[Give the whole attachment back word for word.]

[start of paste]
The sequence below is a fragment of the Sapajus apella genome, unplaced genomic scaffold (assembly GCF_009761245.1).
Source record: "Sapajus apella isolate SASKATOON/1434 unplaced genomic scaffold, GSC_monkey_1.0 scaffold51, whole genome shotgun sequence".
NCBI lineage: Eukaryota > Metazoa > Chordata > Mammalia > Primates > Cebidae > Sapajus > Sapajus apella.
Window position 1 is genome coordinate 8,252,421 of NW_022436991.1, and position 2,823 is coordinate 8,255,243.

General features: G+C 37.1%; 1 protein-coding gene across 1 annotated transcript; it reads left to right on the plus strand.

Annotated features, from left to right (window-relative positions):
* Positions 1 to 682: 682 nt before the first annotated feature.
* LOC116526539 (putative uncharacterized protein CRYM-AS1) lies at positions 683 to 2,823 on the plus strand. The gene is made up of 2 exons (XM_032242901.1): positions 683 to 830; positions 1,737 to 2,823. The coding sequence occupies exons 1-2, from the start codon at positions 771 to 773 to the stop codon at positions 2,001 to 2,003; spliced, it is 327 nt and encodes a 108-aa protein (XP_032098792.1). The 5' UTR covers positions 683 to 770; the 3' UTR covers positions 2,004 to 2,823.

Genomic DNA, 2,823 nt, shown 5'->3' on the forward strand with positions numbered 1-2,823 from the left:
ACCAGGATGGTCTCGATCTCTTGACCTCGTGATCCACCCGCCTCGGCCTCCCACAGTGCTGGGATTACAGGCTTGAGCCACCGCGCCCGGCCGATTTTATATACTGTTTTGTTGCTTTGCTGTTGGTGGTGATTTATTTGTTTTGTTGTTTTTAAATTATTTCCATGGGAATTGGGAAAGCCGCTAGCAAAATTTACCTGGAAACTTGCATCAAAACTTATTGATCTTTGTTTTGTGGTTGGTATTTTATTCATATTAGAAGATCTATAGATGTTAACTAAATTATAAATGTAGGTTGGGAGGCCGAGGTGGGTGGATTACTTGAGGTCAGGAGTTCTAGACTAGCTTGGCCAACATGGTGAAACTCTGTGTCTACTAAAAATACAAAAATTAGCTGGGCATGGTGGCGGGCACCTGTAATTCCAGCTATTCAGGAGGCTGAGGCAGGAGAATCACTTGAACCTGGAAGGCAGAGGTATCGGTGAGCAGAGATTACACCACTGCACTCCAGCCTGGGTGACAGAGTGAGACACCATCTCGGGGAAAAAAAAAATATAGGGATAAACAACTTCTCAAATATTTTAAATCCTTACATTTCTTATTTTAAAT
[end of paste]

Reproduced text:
The sequence below is a fragment of the Sapajus apella genome, unplaced genomic scaffold (assembly GCF_009761245.1).
Source record: "Sapajus apella isolate SASKATOON/1434 unplaced genomic scaffold, GSC_monkey_1.0 scaffold51, whole genome shotgun sequence".
NCBI lineage: Eukaryota > Metazoa > Chordata > Mammalia > Primates > Cebidae > Sapajus > Sapajus apella.
Window position 1 is genome coordinate 8,252,421 of NW_022436991.1, and position 2,823 is coordinate 8,255,243.

General features: G+C 37.1%; 1 protein-coding gene across 1 annotated transcript; it reads left to right on the plus strand.

Annotated features, from left to right (window-relative positions):
* Positions 1 to 682: 682 nt before the first annotated feature.
* LOC116526539 (putative uncharacterized protein CRYM-AS1) lies at positions 683 to 2,823 on the plus strand. The gene is made up of 2 exons (XM_032242901.1): positions 683 to 830; positions 1,737 to 2,823. The coding sequence occupies exons 1-2, from the start codon at positions 771 to 773 to the stop codon at positions 2,001 to 2,003; spliced, it is 327 nt and encodes a 108-aa protein (XP_032098792.1). The 5' UTR covers positions 683 to 770; the 3' UTR covers positions 2,004 to 2,823.

Genomic DNA, 2,823 nt, shown 5'->3' on the forward strand with positions numbered 1-2,823 from the left:
ACCAGGATGGTCTCGATCTCTTGACCTCGTGATCCACCCGCCTCGGCCTCCCACAGTGCTGGGATTACAGGCTTGAGCCACCGCGCCCGGCCGATTTTATATACTGTTTTGTTGCTTTGCTGTTGGTGGTGATTTATTTGTTTTGTTGTTTTTAAATTATTTCCATGGGAATTGGGAAAGCCGCTAGCAAAATTTACCTGGAAACTTGCATCAAAACTTATTGATCTTTGTTTTGTGGTTGGTATTTTATTCATATTAGAAGATCTATAGATGTTAACTAAATTATAAATGTAGGTTGGGAGGCCGAGGTGGGTGGATTACTTGAGGTCAGGAGTTCTAGACTAGCTTGGCCAACATGGTGAAACTCTGTGTCTACTAAAAATACAAAAATTAGCTGGGCATGGTGGCGGGCACCTGTAATTCCAGCTATTCAGGAGGCTGAGGCAGGAGAATCACTTGAACCTGGAAGGCAGAGGTATCGGTGAGCAGAGATTACACCACTGCACTCCAGCCTGGGTGACAGAGTGAGACACCATCTCGGGGAAAAAAAAAATATAGGGATAAACAACTTCTCAAATATTTTAAATCCTTACATTTCTTATTTTAAAT